Lie Detection Takes a Village - Pacific Standard

Lie Detection Takes a Village

Researchers find that groups are better than individuals at catching dissemblers—though not by much.
These storks know how to root out a liar. (Photo: Navaneeth KN/Flickr)

These storks know how to root out a liar. (Photo: Navaneeth KN/Flickr)

Lie detection is at best an imprecise science; at worst, a guessing game. Whatever techniques people try—and there's no shortage of techniques—very few do better than chance at telling truth from fiction. But in the never-ending search to find a way to find the truth, researchers have found something that works better, if only a little bit: group discussion.

Nearly all of the research on how to determine whether someone's lying—whether it's robbing a bank or cheating on a spouse—has focused on how an individual can ferret out a lie. There is, of course, the polygraph machine, which most psychologists view as completely bogus. And there's the micro-expressions technique, which looks at tiny changes in facial expressions—and probably doesn't work very well.

Groups correctly distinguished lies from truths about 61.7 percent of the time, while individuals did so only 53.6 percent of the time.

But if individuals aren't so great at distinguishing truths from lies, perhaps groups are, suggest Nadav Klein and Nicholas Epley of the University of Chicago's Booth School of Business. For one, groups may be collectively more accurate in detecting lies than any one individual, an effect sometimes called "the wisdom of crowds." Plus, groups may be less trusting than individuals, which could help overcome any one person's tendency to believe a peer. There's also evidence that if groups are encouraged to share and discuss different kinds of information, they may make better decisions.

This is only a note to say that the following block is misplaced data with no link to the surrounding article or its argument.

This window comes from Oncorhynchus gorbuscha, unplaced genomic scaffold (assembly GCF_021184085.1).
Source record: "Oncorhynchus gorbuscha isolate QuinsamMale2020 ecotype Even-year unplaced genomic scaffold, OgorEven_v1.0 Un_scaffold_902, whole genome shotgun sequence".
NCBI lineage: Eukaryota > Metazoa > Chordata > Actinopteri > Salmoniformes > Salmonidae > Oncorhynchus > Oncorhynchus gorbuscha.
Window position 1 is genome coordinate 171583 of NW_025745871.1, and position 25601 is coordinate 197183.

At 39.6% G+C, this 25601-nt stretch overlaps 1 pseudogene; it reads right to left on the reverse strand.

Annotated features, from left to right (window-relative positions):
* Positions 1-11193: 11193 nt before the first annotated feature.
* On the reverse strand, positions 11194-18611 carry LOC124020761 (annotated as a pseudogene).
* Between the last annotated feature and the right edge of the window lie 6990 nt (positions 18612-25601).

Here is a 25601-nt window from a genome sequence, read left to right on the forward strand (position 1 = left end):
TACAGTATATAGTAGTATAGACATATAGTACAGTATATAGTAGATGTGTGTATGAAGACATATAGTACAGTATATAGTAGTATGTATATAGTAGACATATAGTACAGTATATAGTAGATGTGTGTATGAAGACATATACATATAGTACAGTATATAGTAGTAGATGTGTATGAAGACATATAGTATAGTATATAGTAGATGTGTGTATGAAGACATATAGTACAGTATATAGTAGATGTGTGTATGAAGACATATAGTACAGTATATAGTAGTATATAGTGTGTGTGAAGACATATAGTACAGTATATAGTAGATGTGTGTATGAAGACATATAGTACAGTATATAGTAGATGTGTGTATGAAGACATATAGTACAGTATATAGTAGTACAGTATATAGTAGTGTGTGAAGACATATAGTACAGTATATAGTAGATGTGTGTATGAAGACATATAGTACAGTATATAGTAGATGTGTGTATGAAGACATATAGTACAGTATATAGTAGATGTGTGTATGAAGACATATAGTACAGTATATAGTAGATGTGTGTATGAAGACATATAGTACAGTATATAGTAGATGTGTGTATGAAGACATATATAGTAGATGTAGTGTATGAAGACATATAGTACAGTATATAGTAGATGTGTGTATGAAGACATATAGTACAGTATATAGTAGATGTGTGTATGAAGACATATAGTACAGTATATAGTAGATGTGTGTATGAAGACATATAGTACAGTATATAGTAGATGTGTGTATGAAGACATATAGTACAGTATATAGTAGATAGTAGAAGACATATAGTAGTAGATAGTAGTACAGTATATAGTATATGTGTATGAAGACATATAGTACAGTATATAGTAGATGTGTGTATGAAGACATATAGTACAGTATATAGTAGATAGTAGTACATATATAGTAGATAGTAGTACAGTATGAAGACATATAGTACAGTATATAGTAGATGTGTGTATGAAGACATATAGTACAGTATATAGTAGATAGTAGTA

Importantly, that last effect differs from the wisdom of crowds. In the wisdom of crowds scenario, everyone estimates how likely it is a person's lying and then pool those estimates together. In the information-sharing scenario, groups pool the information underlying each individual's estimate, rather than the estimates themselves. Sharing the underlying knowledge, previous research suggests, may produce better overall estimates.

To see whether group discussion actually does improve lie detection—and if so, which of those three explanations might be at work—Klein and Epley conducted three experiments in which individuals and groups of three had to decide whether another individual depicted in a video was lying. Groups always performed better than individuals. In the first version of the experiment, groups correctly distinguished lies from truths about 61.7 percent of the time, while individuals did so only 53.6 percent of the time.

The advantage came almost entirely from groups' improved ability to detect lies. While groups did little better than individuals at identifying truthful statements, they were much more successful—63.9 percent versus 51.2 percent correct—at identifying lies.

Most important, however, was the reason behind why the groups did better: discussion. Klein and Epley found that out by comparing real groups with nominal groups, formed by averaging the judgments of three individuals who hadn't spoken to each other. Nominal groups barely outperformed the individuals that made them up. In the first experiment, for example, nominal groups averaged just 54 percent, a tiny increase over the individual average of 53.6 percent. In other words, a group's advantage stemmed from sharing different kinds of information, rather than averaging individual estimates of a person's honesty.

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